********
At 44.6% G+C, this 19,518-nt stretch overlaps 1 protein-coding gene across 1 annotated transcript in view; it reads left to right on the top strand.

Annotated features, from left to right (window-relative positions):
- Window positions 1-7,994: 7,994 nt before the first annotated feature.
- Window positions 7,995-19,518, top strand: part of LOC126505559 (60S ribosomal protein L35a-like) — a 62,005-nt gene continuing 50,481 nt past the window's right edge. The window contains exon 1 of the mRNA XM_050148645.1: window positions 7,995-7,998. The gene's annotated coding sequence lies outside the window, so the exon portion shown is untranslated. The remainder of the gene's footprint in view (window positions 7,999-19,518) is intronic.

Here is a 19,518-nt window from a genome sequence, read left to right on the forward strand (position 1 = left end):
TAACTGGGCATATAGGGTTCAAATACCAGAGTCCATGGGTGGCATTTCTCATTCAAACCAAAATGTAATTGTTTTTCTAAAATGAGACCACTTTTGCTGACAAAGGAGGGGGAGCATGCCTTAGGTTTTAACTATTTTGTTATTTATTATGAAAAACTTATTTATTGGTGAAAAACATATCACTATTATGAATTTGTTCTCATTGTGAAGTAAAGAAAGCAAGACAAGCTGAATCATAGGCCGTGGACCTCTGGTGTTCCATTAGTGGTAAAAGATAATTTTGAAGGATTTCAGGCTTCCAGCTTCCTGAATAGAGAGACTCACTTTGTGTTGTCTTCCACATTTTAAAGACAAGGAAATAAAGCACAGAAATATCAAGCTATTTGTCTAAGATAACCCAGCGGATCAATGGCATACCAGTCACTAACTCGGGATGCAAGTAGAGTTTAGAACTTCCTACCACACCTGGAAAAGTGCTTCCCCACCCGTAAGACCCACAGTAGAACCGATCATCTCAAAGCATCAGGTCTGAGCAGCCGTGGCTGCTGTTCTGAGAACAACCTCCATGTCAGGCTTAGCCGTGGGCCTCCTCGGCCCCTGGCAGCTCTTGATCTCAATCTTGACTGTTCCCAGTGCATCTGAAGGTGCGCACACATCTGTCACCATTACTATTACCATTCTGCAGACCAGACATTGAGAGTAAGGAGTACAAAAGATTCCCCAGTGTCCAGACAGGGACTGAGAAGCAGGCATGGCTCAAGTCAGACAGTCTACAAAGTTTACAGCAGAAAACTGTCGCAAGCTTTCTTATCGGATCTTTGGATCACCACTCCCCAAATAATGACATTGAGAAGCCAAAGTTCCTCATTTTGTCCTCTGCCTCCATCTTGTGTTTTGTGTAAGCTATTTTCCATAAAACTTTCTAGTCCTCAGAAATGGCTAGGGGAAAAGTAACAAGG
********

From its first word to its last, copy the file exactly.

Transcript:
At 44.6% G+C, this 19,518-nt stretch overlaps 1 protein-coding gene across 1 annotated transcript in view; it reads left to right on the top strand.

Annotated features, from left to right (window-relative positions):
- Window positions 1-7,994: 7,994 nt before the first annotated feature.
- Window positions 7,995-19,518, top strand: part of LOC126505559 (60S ribosomal protein L35a-like) — a 62,005-nt gene continuing 50,481 nt past the window's right edge. The window contains exon 1 of the mRNA XM_050148645.1: window positions 7,995-7,998. The gene's annotated coding sequence lies outside the window, so the exon portion shown is untranslated. The remainder of the gene's footprint in view (window positions 7,999-19,518) is intronic.

Here is a 19,518-nt window from a genome sequence, read left to right on the forward strand (position 1 = left end):
TAACTGGGCATATAGGGTTCAAATACCAGAGTCCATGGGTGGCATTTCTCATTCAAACCAAAATGTAATTGTTTTTCTAAAATGAGACCACTTTTGCTGACAAAGGAGGGGGAGCATGCCTTAGGTTTTAACTATTTTGTTATTTATTATGAAAAACTTATTTATTGGTGAAAAACATATCACTATTATGAATTTGTTCTCATTGTGAAGTAAAGAAAGCAAGACAAGCTGAATCATAGGCCGTGGACCTCTGGTGTTCCATTAGTGGTAAAAGATAATTTTGAAGGATTTCAGGCTTCCAGCTTCCTGAATAGAGAGACTCACTTTGTGTTGTCTTCCACATTTTAAAGACAAGGAAATAAAGCACAGAAATATCAAGCTATTTGTCTAAGATAACCCAGCGGATCAATGGCATACCAGTCACTAACTCGGGATGCAAGTAGAGTTTAGAACTTCCTACCACACCTGGAAAAGTGCTTCCCCACCCGTAAGACCCACAGTAGAACCGATCATCTCAAAGCATCAGGTCTGAGCAGCCGTGGCTGCTGTTCTGAGAACAACCTCCATGTCAGGCTTAGCCGTGGGCCTCCTCGGCCCCTGGCAGCTCTTGATCTCAATCTTGACTGTTCCCAGTGCATCTGAAGGTGCGCACACATCTGTCACCATTACTATTACCATTCTGCAGACCAGACATTGAGAGTAAGGAGTACAAAAGATTCCCCAGTGTCCAGACAGGGACTGAGAAGCAGGCATGGCTCAAGTCAGACAGTCTACAAAGTTTACAGCAGAAAACTGTCGCAAGCTTTCTTATCGGATCTTTGGATCACCACTCCCCAAATAATGACATTGAGAAGCCAAAGTTCCTCATTTTGTCCTCTGCCTCCATCTTGTGTTTTGTGTAAGCTATTTTCCATAAAACTTTCTAGTCCTCAGAAATGGCTAGGGGAAAAGTAACAAGG